30-Second Takeaway: David H. Koch Theater

  • Opened as part of the 1964–1965 World’s Fair, the David H. Koch Theater (previously the New York State Theater) was the former home of the New York City Opera.
  • The ideal way to experience the Koch Theater is to attend a performance. New York City Ballet shows can sell out quickly, so play it safe by booking tickets in advance.
  • At Columbus Avenue and 63rd Street, the David H. Koch Theater is a few short blocks from Columbus Circle. The easiest way to get there is by subway.
  • The Koch Theater box office is open every day—check the theater’s website for hours. If you’re going to a show, arrive about an hour before it starts, so you have time to pick up your tickets.
  • Nowadays, dance fans sing the praises of the theater, which stages everything from panel discussions, company premieres, and scholarship auditions, to brand-new works commissioned from leading choreographers.

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How many sections does David H. Koch Theater have?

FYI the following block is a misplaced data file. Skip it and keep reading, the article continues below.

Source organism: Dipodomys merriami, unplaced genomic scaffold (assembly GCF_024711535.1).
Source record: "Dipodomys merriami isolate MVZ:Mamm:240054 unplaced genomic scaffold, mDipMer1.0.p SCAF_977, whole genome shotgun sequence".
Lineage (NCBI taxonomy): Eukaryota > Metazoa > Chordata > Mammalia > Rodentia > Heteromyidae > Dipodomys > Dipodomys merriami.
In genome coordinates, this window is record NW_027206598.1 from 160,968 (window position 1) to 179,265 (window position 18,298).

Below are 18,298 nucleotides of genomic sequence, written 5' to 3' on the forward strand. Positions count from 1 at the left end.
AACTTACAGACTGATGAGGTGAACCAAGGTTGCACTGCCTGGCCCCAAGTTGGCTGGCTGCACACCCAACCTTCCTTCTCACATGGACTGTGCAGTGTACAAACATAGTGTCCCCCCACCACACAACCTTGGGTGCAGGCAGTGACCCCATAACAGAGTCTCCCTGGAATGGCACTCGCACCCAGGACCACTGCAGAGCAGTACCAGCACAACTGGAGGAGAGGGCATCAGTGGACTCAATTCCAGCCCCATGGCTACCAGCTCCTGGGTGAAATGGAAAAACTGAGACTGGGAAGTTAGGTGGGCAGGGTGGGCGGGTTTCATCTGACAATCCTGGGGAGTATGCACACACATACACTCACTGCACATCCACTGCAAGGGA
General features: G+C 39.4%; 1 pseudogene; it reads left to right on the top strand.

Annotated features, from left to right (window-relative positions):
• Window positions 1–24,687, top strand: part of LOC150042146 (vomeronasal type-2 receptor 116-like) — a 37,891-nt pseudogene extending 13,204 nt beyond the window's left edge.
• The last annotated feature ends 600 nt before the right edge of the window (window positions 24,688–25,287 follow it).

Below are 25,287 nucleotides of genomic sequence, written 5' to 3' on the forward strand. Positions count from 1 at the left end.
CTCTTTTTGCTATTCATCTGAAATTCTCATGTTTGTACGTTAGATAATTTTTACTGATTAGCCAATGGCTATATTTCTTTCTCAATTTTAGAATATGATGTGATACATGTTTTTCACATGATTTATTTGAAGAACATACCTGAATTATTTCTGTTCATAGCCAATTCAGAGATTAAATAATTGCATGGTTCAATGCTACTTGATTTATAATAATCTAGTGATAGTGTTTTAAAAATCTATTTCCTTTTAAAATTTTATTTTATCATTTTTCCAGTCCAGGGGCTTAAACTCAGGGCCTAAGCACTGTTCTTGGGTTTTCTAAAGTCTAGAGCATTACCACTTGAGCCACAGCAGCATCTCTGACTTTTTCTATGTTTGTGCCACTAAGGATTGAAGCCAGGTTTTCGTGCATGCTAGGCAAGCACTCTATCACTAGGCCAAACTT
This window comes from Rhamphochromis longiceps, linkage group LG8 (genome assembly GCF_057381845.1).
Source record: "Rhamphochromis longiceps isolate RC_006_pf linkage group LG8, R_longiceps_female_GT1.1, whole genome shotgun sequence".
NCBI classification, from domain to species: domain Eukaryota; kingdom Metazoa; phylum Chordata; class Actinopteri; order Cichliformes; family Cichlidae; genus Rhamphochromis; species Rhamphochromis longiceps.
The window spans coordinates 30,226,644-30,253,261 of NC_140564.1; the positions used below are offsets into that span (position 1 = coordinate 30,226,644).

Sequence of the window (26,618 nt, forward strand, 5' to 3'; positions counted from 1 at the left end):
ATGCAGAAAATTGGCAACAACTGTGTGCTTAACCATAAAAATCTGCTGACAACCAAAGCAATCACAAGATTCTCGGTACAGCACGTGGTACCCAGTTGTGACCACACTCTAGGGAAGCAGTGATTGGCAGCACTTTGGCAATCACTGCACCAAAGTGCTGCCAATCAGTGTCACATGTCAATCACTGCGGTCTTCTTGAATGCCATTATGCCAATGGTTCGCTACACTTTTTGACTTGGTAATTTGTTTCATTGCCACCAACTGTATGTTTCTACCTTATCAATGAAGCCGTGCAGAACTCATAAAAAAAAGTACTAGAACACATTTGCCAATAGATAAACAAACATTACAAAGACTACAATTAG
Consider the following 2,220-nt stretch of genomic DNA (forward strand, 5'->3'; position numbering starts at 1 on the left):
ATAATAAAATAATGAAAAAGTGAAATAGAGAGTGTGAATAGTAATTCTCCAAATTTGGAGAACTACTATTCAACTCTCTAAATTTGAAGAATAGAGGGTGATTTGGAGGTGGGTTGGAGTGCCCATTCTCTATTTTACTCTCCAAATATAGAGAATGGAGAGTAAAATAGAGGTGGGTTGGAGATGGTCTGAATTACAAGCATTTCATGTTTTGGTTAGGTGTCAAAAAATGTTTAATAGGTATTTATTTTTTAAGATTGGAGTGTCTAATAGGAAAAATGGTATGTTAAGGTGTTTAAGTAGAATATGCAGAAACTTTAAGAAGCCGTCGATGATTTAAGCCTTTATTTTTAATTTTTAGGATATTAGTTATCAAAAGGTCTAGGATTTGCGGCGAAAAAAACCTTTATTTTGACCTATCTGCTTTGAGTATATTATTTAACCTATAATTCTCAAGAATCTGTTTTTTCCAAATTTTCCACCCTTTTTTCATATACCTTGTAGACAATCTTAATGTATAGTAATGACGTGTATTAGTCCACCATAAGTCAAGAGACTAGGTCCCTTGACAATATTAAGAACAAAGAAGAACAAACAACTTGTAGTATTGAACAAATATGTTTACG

The Auditorium is an elegant proscenium-style theater with 2,550 seats on six levels, combining classic design with impeccable acoustics and sightlines.

Where are the best seats in David H. Koch Theater?

Generally though, seats in the center orchestra from row E to O are considered the best in the theatre. Also, seats close to the center aisle also offer excellent views of the stage.

What is the seating capacity of David H. Koch Theater, New York?

The David H. Koch Theater is a traditional proscenium theater with seating for 2,544. Part of New York's famed Lincoln Center for the Performing Arts complex, the theater occupies the south side of the main plaza (at Columbus Avenue & 63rd Street) that it shares with the Metropolitan Opera House and David Geffen Hall.

Which section has wheelchair accessibility at David H. Koch Theater?

A wheelchair-accessible elevator is located to the right of the Box Office windows in the Lobby to transport individuals from the Lobby to the Orchestra Level of the Theater. On the Orchestra Level, there are elevator banks on both sides of the theater that access all other levels.